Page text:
It’s more 400 years since the French adventurer first set foot on these shores; discover how to celebrate his epic journeys.
Suggested tweet: Champlain uncorked: celebrating the 400th anniversary of an epic exploration of Canada http://ow.ly/H1ct3
How about a bit of Champlain to celebrate 2015? We’re not talking about bubbly poured into a fluted glass. Instead, we’re talking about the legendary Samuel de Champlain, the poster boy for wanderlust circa 1615.
The French explorer and geographer put many places on the map—literally. Champlain established Québec City (which earned him the title of Father of New France), and charted the St. Lawrence River with uncanny accuracy. With more than a dozen trips to Ontario and Quebec, he was among the first Europeans to make Canada their favourite vacation destination.
In 2015, Champlain reappears into the spotlight as Canadians recognize the 400th anniversary of his journey through Ontario and Quebec. Time has not erased his imprint of the country.
Champlain’s name pops up everywhere. At the last count, two bridges are named in his honour, a lake, a valley, a prehistoric sea, a provincial park, two colleges, two hotels, a Royal Canadian Navy destroyer and many streets in various cities. In 2006, he even had his own commemorative stamp issued jointly by Canada Post and United States Postal Service.
Such a superstar deserves a proper party and there will be opportunities to whoop it up. The Ontario town of Penetanguishene feels a kindred connection to Champlain: the explorer landed in the village of Toanche, inhabited by the Huron people, via Penetanguishene Bay.
Our hero Champlain must have been a true charmer: that landing was the start of a long friendship with the Huron that helped him explore Ontario’s interior. At Rendez-vous Champlain Festival (July 31 to Aug. 2), the momentous moment when the explorer pulled up to the shore in a canoe and was greeted by the Huron will be re-enacted. Count on a lively blend of history and fun, fireworks and storytelling.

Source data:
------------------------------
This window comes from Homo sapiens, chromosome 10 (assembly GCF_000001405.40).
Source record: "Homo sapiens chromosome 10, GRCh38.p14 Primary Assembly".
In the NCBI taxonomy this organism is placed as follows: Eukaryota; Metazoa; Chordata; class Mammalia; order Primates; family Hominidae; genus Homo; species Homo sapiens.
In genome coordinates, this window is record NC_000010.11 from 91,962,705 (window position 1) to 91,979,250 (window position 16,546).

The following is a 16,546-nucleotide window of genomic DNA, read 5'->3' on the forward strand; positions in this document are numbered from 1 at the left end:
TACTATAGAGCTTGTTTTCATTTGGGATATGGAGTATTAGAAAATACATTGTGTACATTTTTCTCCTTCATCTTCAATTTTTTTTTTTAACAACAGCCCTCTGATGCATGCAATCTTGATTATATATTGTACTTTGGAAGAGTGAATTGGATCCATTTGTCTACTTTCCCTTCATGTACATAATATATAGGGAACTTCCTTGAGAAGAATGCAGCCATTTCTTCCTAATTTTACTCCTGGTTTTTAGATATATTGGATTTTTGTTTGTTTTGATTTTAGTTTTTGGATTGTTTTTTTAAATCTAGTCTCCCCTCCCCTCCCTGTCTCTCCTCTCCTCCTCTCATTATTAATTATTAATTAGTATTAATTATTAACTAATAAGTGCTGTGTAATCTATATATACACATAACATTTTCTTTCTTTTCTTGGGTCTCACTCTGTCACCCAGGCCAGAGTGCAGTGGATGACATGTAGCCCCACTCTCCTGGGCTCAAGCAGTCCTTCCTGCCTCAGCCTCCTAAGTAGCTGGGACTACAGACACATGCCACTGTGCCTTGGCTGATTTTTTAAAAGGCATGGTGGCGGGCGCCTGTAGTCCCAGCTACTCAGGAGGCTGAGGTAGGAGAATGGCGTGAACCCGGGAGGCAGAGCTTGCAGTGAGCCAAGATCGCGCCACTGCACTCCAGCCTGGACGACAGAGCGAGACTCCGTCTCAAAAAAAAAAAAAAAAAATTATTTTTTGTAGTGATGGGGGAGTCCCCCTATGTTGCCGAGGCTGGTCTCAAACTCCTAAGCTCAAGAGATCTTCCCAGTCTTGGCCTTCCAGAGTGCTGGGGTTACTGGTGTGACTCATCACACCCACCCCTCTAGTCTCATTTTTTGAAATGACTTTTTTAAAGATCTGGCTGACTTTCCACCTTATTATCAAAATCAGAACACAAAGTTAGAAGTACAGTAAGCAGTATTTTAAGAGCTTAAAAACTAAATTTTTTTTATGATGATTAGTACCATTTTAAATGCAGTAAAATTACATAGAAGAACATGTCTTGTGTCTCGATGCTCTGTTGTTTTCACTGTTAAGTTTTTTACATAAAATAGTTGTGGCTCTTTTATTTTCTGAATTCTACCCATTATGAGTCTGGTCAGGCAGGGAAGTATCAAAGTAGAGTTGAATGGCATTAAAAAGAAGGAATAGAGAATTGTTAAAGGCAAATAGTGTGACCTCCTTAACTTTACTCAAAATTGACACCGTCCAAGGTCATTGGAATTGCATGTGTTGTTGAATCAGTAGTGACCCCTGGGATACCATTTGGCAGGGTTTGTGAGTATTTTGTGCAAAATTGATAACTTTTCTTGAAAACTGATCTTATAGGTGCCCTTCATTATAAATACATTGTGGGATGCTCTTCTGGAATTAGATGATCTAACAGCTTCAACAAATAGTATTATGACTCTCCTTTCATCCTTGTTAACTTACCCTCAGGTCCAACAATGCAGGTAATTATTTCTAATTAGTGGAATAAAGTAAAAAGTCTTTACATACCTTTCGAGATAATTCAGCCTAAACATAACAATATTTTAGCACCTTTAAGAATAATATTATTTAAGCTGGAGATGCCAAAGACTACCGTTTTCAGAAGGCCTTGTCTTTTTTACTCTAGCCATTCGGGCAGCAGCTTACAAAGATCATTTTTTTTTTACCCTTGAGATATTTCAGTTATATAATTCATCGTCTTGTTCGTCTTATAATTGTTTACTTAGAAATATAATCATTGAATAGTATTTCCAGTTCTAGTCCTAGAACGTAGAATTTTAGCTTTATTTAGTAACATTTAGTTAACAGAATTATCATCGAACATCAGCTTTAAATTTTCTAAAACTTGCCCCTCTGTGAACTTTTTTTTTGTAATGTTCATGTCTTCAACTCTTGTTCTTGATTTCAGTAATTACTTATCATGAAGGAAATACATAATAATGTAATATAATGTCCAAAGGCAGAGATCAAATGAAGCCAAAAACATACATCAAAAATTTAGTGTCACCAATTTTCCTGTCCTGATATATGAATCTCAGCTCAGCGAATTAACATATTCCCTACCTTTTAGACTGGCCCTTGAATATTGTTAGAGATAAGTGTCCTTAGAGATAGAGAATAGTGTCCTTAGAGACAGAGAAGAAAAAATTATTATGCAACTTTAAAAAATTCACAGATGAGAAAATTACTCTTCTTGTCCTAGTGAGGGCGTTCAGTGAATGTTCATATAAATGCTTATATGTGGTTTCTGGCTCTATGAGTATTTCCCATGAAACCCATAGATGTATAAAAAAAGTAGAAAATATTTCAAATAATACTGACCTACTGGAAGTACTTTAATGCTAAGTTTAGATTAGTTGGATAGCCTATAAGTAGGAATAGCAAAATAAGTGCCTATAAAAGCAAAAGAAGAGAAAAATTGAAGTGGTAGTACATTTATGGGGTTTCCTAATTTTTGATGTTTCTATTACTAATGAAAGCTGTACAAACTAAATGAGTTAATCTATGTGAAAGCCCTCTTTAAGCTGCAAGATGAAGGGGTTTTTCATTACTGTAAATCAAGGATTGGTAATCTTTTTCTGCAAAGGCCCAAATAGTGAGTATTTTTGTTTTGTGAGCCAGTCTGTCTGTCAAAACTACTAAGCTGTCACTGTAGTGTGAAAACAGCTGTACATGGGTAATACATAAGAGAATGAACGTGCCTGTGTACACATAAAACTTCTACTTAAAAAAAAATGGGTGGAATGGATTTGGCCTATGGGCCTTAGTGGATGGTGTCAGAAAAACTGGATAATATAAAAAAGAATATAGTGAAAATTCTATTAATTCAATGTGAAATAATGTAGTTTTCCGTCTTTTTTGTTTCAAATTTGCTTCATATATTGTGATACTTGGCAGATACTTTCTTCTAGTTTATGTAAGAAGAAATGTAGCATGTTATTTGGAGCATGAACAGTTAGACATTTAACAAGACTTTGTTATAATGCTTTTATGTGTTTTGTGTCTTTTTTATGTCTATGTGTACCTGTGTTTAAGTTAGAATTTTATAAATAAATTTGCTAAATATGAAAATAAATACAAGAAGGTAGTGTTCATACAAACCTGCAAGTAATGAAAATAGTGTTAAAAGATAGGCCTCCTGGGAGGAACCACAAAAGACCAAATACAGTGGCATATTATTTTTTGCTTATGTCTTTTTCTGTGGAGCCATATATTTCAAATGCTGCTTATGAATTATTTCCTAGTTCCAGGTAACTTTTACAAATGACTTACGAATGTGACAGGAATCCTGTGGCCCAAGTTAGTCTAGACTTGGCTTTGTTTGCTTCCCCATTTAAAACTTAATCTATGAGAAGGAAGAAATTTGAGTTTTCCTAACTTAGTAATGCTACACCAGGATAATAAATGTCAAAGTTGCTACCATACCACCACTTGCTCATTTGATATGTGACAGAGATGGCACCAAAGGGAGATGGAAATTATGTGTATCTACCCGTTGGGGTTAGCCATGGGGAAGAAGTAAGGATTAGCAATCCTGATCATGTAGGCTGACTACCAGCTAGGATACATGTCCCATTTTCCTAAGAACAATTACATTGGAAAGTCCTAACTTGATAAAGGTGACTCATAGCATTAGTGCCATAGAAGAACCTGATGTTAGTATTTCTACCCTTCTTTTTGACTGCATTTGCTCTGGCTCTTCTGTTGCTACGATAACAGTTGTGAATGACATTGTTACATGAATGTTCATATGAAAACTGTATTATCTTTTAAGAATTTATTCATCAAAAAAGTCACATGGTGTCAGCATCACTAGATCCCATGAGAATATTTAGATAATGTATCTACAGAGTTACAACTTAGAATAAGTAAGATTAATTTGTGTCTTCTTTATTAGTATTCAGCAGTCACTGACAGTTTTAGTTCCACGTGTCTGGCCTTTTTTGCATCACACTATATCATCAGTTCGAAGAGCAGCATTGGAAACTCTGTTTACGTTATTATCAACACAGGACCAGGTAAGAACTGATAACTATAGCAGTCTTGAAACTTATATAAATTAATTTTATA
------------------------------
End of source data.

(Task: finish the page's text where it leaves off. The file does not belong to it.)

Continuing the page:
In Pembroke, ON, in the heart of the Ottawa Valley, a trip to the Champlain Trail Museum and Pioneer Village reveals a series of Champlain-themed exhibits. One of those is a replica of an astrolabe, the 17th-century small, navigational device weighing just 629 gm (1.4 lb), used by Champlain and mariners around the world.
In a tale so odd it has to be true, Champlain’s original astrolabe was found by a teen who was clearing trees with his father near Cobden, ON, in 1867. Sold to a man for today’s equivalent of $170, it wound up in New York until 1989 when the Canadian Museum of Civilization (now called Canadian Museum of History) acquired it for $250,000 and brought it back home.
This isn’t the only mystery surrounding Champlain. Where was he buried? Although he died in 1635, no-one is sure where his body lies. Historians still debate the location while archaeologists dig for answers. The puzzle provided fodder for Canadian mystery writer’s Louise Penny’s research-soaked novel “Bury Your Dead.”
However, travellers can drop by to see Champlain in other locations such as Saint John, NB, and Gatineau, QC, Ottawa and Orillia, ON. the cities pay tribute to the enterprising explorer with memorial statues.
Happy 400th, Samuel!
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